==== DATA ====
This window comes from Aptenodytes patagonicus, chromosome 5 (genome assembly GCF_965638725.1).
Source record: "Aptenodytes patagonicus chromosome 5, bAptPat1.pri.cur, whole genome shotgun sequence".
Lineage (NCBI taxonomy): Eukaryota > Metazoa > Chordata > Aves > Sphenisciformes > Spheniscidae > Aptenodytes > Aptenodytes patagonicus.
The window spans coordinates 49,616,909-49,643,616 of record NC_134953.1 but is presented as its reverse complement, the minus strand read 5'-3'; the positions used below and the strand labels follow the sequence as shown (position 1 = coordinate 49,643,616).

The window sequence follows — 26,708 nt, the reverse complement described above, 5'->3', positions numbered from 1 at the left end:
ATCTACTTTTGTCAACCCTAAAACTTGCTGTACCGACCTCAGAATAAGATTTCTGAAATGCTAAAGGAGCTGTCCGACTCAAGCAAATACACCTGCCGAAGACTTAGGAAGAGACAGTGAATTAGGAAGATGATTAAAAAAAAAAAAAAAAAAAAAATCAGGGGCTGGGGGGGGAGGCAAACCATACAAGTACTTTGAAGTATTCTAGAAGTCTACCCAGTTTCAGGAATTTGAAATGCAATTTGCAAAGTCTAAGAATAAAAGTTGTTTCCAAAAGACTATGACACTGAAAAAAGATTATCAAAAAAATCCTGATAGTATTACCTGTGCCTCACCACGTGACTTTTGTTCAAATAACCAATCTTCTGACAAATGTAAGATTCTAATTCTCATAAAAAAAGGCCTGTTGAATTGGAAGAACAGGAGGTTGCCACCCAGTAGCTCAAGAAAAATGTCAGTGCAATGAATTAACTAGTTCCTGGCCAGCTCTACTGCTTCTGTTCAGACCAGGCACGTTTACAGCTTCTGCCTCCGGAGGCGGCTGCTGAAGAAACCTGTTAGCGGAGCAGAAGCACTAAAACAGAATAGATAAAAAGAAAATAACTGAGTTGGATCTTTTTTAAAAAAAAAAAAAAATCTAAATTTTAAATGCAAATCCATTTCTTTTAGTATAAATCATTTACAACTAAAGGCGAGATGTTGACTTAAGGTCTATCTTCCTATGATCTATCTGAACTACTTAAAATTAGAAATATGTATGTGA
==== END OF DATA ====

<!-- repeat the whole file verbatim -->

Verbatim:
This window comes from Aptenodytes patagonicus, chromosome 5 (genome assembly GCF_965638725.1).
Source record: "Aptenodytes patagonicus chromosome 5, bAptPat1.pri.cur, whole genome shotgun sequence".
Lineage (NCBI taxonomy): Eukaryota > Metazoa > Chordata > Aves > Sphenisciformes > Spheniscidae > Aptenodytes > Aptenodytes patagonicus.
The window spans coordinates 49,616,909-49,643,616 of record NC_134953.1 but is presented as its reverse complement, the minus strand read 5'-3'; the positions used below and the strand labels follow the sequence as shown (position 1 = coordinate 49,643,616).

The window sequence follows — 26,708 nt, the reverse complement described above, 5'->3', positions numbered from 1 at the left end:
ATCTACTTTTGTCAACCCTAAAACTTGCTGTACCGACCTCAGAATAAGATTTCTGAAATGCTAAAGGAGCTGTCCGACTCAAGCAAATACACCTGCCGAAGACTTAGGAAGAGACAGTGAATTAGGAAGATGATTAAAAAAAAAAAAAAAAAAAAAATCAGGGGCTGGGGGGGGAGGCAAACCATACAAGTACTTTGAAGTATTCTAGAAGTCTACCCAGTTTCAGGAATTTGAAATGCAATTTGCAAAGTCTAAGAATAAAAGTTGTTTCCAAAAGACTATGACACTGAAAAAAGATTATCAAAAAAATCCTGATAGTATTACCTGTGCCTCACCACGTGACTTTTGTTCAAATAACCAATCTTCTGACAAATGTAAGATTCTAATTCTCATAAAAAAAGGCCTGTTGAATTGGAAGAACAGGAGGTTGCCACCCAGTAGCTCAAGAAAAATGTCAGTGCAATGAATTAACTAGTTCCTGGCCAGCTCTACTGCTTCTGTTCAGACCAGGCACGTTTACAGCTTCTGCCTCCGGAGGCGGCTGCTGAAGAAACCTGTTAGCGGAGCAGAAGCACTAAAACAGAATAGATAAAAAGAAAATAACTGAGTTGGATCTTTTTTAAAAAAAAAAAAAAATCTAAATTTTAAATGCAAATCCATTTCTTTTAGTATAAATCATTTACAACTAAAGGCGAGATGTTGACTTAAGGTCTATCTTCCTATGATCTATCTGAACTACTTAAAATTAGAAATATGTATGTGA